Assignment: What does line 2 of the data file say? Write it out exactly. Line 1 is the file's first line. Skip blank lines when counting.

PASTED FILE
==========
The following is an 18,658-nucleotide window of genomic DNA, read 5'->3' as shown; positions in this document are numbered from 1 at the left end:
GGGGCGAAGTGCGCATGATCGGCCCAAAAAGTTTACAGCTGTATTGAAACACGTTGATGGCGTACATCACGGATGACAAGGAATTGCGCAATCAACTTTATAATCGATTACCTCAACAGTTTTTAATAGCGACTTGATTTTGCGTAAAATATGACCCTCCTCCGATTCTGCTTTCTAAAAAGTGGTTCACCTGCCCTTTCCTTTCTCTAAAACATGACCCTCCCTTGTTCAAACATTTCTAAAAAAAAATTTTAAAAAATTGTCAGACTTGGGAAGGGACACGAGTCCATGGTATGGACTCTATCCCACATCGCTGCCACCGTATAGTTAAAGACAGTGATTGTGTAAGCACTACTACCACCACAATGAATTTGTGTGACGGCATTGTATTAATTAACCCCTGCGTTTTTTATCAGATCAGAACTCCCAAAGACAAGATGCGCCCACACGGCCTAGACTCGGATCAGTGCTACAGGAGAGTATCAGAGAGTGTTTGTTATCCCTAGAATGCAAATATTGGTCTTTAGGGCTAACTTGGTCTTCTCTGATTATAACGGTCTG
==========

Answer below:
GGGGCGAAGTGCGCATGATCGGCCCAAAAAGTTTACAGCTGTATTGAAACACGTTGATGGCGTACATCACGGATGACAAGGAATTGCGCAATCAACTTTATAATCGATTACCTCAACAGTTTTTAATAGCGACTTGATTTTGCGTAAAATATGACCCTCCTCCGATTCTGCTTTCTAAAAAGTGGTTCACCTGCCCTTTCCTTTCTCTAAAACATGACCCTCCCTTGTTCAAACATTTCTAAAAAAAAATTTTAAAAAATTGTCAGACTTGGGAAGGGACACGAGTCCATGGTATGGACTCTATCCCACATCGCTGCCACCGTATAGTTAAAGACAGTGATTGTGTAAGCACTACTACCACCACAATGAATTTGTGTGACGGCATTGTATTAATTAACCCCTGCGTTTTTTATCAGATCAGAACTCCCAAAGACAAGATGCGCCCACACGGCCTAGACTCGGATCAGTGCTACAGGAGAGTATCAGAGAGTGTTTGTTATCCCTAGAATGCAAATATTGGTCTTTAGGGCTAACTTGGTCTTCTCTGATTATAACGGTCTG